Tuesday, August 31, 2021

A Huge Change for the Better

Recent photo of  R' Chaim Kanievsky (Jerusalem Post)
There is a plague among us. No… I’m not talking about COVID. Although that plague is surely still with us. I am talking about sexual abuse. 

It seems like we can’t get away from it. No matter how much we try. Almost every day another horrible story of sex abuse shows up in the media. It’s gotten to the point where it almost isn’t news anymore! That does not however change the devastating effect is has on the many victims. Especially if they are children.

It’s not that things have not changed for the better. They have. Victim advocacy groups have done a great job in bringing that change about. Mechanisms have been put in place to better educate parents how to protect their children. Laws have been enacted that mandate doctors, teachers, and clergy to report any such incidents to the police -  with penalties for not doing so. The public has been educated to believe accusations of abuse, which are rarely made up - and report it to the police.  Police have been better trained to deal with victims and mental health experts have been better trained to provide therapy to victims. 

And yet as I indicated, there seems to be a never ending parade of sexual abuse stories in the media. Why is that?

I think that part of the problem is that sexual predators have been around since the beginning of time. A sexual aberration like pedophilia is a sickness that apparently has no cure. Unfortunately it almost always involves a sexual predator grooming a child and subtly involving them in their sexually aberrant behavior. 

To the best of my knowledge therapy does not work with pedophiles. No matter how much we try, their sexual appetite does not change or disappear. Their sexual urges can only be satisfied by abusing children 

So no matter what protections we put in place, to the predator: ‘Where there is a will, there is a way’.

The best we can do to prevent it is through vigilance and education combined with severe punitive measures for predators, their enablers, and for non compliance with the law.  (Such as mandated reporters suspecting abuse and failing to report it.)  

There has been much criticism in how the Charedi world has handled sex abuse. One of the most serious accusations is that for years, when it happened it was swept under the rug. Covered up. This was true of many other segments of society. Most notably the Catholic church.  And  the Modern Orthodox world was just as guilty of that. Victims were pretty much ignored and left to their own devices. Causing s lot of them to go OTD, suffer serious depression; in some cases attempting suicide! And succeeding in more than a few of those attempts.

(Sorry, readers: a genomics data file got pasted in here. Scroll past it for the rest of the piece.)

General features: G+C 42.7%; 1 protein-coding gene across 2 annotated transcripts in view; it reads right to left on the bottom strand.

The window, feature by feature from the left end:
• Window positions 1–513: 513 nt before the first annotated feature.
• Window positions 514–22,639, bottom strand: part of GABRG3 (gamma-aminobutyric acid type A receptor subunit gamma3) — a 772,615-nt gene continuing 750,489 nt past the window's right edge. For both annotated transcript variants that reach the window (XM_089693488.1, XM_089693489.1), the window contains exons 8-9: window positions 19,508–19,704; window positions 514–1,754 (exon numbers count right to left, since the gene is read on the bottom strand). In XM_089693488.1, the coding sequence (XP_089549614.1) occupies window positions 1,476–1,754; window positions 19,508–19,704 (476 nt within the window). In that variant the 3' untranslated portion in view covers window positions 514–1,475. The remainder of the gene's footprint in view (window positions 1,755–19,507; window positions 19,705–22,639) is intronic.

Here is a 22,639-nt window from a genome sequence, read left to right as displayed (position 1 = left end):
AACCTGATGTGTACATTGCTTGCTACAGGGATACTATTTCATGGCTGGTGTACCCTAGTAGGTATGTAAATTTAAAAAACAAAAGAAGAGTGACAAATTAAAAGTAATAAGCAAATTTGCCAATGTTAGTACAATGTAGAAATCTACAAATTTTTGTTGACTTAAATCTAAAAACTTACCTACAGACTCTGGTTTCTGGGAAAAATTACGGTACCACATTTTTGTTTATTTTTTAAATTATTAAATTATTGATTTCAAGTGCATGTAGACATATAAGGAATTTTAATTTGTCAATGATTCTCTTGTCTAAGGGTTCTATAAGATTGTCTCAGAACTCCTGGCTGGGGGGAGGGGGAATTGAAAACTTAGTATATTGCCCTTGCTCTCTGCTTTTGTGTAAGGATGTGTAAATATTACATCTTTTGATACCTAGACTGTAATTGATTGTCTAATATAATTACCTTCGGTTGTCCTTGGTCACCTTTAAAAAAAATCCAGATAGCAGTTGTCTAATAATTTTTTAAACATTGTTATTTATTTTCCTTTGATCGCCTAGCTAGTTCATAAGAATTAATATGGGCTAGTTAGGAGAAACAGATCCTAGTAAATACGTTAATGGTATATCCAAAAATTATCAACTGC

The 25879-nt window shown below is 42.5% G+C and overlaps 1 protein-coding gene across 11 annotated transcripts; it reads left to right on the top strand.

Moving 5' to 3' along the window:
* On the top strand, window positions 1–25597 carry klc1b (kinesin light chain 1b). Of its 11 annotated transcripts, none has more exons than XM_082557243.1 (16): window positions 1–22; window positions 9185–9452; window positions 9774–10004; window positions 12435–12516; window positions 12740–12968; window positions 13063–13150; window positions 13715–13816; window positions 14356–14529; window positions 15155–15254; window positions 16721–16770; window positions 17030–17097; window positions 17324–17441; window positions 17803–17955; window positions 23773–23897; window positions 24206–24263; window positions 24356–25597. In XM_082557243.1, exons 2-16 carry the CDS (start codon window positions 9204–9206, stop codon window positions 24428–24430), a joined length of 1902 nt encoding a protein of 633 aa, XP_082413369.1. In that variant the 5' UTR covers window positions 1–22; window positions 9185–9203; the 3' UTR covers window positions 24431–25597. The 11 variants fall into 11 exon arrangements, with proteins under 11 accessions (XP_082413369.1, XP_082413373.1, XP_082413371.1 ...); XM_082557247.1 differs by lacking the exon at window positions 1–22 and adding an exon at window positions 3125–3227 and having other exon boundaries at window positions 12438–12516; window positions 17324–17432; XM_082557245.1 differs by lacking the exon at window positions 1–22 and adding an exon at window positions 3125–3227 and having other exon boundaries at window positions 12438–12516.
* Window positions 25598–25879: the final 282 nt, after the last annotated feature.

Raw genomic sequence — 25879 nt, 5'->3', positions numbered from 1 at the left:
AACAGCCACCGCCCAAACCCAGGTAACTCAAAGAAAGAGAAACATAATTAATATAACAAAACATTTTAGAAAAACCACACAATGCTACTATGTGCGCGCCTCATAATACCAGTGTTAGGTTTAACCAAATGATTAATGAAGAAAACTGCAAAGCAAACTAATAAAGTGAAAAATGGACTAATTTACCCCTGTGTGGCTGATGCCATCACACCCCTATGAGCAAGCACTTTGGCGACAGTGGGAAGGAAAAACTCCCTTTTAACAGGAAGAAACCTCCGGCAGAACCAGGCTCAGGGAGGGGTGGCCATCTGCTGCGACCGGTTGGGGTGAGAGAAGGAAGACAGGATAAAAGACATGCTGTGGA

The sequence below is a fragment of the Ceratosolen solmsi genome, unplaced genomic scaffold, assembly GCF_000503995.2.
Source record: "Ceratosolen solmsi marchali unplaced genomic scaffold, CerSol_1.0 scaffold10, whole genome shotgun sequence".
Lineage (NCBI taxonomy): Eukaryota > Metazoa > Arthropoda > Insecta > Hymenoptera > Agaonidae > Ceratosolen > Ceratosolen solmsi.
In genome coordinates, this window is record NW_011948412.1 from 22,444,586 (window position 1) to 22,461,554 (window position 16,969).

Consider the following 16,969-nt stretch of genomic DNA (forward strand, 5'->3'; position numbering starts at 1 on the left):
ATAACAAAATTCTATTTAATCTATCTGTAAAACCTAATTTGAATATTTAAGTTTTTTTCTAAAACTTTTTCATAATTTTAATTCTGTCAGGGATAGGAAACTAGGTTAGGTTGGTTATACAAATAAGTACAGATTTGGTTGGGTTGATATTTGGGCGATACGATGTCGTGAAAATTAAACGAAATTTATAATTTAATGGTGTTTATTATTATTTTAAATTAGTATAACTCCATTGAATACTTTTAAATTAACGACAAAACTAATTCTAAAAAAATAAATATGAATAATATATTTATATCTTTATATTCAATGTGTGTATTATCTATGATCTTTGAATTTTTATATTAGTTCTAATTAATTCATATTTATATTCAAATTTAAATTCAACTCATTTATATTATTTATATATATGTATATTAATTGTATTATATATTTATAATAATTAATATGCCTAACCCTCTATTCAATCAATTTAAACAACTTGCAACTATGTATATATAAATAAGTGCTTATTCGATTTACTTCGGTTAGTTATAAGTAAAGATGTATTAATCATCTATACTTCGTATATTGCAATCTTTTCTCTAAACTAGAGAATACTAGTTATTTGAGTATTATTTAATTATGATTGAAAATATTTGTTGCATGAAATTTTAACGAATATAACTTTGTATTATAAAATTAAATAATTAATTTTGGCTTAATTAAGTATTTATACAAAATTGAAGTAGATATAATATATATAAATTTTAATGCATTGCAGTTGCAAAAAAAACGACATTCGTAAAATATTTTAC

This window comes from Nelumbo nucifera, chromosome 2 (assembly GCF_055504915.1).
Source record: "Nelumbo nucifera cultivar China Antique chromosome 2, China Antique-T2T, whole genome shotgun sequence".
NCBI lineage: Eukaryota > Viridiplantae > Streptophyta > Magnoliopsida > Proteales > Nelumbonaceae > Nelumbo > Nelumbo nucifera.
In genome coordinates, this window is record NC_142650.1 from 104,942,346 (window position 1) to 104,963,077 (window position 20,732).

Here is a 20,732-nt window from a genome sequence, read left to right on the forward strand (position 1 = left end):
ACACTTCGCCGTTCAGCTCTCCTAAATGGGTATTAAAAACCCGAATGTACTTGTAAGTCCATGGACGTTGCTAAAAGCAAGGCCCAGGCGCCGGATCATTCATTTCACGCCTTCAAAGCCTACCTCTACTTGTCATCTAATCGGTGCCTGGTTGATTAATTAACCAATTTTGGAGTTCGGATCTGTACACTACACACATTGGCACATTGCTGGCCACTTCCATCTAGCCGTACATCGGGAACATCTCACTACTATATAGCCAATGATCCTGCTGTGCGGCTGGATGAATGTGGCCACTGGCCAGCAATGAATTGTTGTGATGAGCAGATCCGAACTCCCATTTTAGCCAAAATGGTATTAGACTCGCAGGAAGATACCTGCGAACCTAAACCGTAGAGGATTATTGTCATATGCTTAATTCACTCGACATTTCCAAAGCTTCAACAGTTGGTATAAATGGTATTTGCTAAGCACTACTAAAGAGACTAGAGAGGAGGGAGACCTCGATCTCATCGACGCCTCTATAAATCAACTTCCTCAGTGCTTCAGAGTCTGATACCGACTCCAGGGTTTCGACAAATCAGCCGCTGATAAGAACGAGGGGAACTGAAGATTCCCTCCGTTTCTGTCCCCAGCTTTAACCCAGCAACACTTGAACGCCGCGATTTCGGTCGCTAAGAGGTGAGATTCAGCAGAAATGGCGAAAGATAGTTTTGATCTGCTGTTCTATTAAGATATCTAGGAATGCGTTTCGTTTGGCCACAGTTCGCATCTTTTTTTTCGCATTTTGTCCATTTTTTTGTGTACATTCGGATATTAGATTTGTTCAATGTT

But it was the Charedi world that was the most determined to keep things 'in house'. And not report abuse directly to the police. Instead instructing people to first report those suspicions to their rabbis and let them decide whether or not to report it. When those rabbis decided not to report it, the abuse continued. In some cases (mostly in the Chasidic world) predators were believed and victims were accused of lying. Even after the predators were convicted and sentenced to long prison terms.  

But something happened last week that might finally change that approach. From the Jerusalem Post

A special rabbinical court convened by five prominent haredi (ultra-Orthodox) rabbis has ruled that two brothers who are deans of a prominent yeshiva in Jerusalem sexually abused their students for years, and have forbidden parents from sending their sons to the institution. 

The court said that “severe and obscene transgressions” had been committed by Rabbi Yitzhak Tufik, dean of the Be’er Yehudah Yeshiva in the Sanhedria neighborhood of Jerusalem, and his brother, Rabbi Moshe Tufik, dean of the Be’er Yehudah “yeshiva ketana” for high-school pupils. 

I’m happy to see the severity of this court’s decision. This is the first time in my memory that I have ever seen a Charedi religious court come out so strongly against sexual abusers in their own community -  as well as the institution that enabled them. But perhaps more significantly is what else just happened. From the Jerusalem Post

Rabbi Chaim Kanievsky, the leading rabbi of the Ashkenazi non-hassidic ultra-Orthodox community, has stated that complaints over sexual abuse should be made to the police, in comments which have been released to the public by the rabbi’s advisors.

The comments were made three years ago but have only now been publicly disclosed in a video seen by The Jerusalem Post of the meeting in which the rabbi stated his position. Kanievsky previously stated in 2015 regarding a specific case that a victim could report his abuse to the police, but the new comments refer in general to all incidents of sexual abuse and the video of his ruling was officially approved for release by the rabbi’s advisers…

 Asked if it was possible to ignore legal obligations to report criminal sexual abuse, the rabbi said, “No.”

That is great news. I don’t know why it took 3 years to release that statement. But perhaps it finally registered that reticence in such matters can lead to that happened in Be’er Yehudah. Perhaps it was the recent revelation about ZAKA founder and erstwhile hero, Yehuda Meshi-Zahav. Who was exposed as a serial sex abuser; that it was rather well known; and yet went unreported. 

Whatever the reason, it’s about time. Better late than never.